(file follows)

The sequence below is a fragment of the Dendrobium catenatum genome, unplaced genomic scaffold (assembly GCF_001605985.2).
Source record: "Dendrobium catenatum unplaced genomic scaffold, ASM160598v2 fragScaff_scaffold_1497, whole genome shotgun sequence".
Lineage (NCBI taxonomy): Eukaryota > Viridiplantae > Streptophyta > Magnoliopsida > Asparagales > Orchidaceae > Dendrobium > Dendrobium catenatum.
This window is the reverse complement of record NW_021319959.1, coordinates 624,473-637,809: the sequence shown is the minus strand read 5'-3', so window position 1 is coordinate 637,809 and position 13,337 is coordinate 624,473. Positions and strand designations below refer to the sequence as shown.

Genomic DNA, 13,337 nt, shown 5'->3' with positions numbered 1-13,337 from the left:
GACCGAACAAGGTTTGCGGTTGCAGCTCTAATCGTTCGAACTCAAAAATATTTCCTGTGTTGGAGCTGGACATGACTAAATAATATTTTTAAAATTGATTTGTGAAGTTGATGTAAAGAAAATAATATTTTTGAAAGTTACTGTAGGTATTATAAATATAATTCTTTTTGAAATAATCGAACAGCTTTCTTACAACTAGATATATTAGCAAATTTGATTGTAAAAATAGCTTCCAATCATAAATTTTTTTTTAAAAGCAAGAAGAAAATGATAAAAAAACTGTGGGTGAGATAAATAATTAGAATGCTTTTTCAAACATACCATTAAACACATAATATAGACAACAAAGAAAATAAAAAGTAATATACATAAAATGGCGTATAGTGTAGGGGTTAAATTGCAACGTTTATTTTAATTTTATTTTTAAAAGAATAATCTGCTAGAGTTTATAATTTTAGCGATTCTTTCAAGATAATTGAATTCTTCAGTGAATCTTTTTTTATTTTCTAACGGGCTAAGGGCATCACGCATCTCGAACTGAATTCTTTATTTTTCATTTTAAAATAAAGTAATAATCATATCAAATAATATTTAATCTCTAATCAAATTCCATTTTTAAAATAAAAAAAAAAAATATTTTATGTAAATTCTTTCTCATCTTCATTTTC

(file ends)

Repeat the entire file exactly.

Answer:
The sequence below is a fragment of the Dendrobium catenatum genome, unplaced genomic scaffold (assembly GCF_001605985.2).
Source record: "Dendrobium catenatum unplaced genomic scaffold, ASM160598v2 fragScaff_scaffold_1497, whole genome shotgun sequence".
Lineage (NCBI taxonomy): Eukaryota > Viridiplantae > Streptophyta > Magnoliopsida > Asparagales > Orchidaceae > Dendrobium > Dendrobium catenatum.
This window is the reverse complement of record NW_021319959.1, coordinates 624,473-637,809: the sequence shown is the minus strand read 5'-3', so window position 1 is coordinate 637,809 and position 13,337 is coordinate 624,473. Positions and strand designations below refer to the sequence as shown.

Genomic DNA, 13,337 nt, shown 5'->3' with positions numbered 1-13,337 from the left:
GACCGAACAAGGTTTGCGGTTGCAGCTCTAATCGTTCGAACTCAAAAATATTTCCTGTGTTGGAGCTGGACATGACTAAATAATATTTTTAAAATTGATTTGTGAAGTTGATGTAAAGAAAATAATATTTTTGAAAGTTACTGTAGGTATTATAAATATAATTCTTTTTGAAATAATCGAACAGCTTTCTTACAACTAGATATATTAGCAAATTTGATTGTAAAAATAGCTTCCAATCATAAATTTTTTTTTAAAAGCAAGAAGAAAATGATAAAAAAACTGTGGGTGAGATAAATAATTAGAATGCTTTTTCAAACATACCATTAAACACATAATATAGACAACAAAGAAAATAAAAAGTAATATACATAAAATGGCGTATAGTGTAGGGGTTAAATTGCAACGTTTATTTTAATTTTATTTTTAAAAGAATAATCTGCTAGAGTTTATAATTTTAGCGATTCTTTCAAGATAATTGAATTCTTCAGTGAATCTTTTTTTATTTTCTAACGGGCTAAGGGCATCACGCATCTCGAACTGAATTCTTTATTTTTCATTTTAAAATAAAGTAATAATCATATCAAATAATATTTAATCTCTAATCAAATTCCATTTTTAAAATAAAAAAAAAAAATATTTTATGTAAATTCTTTCTCATCTTCATTTTC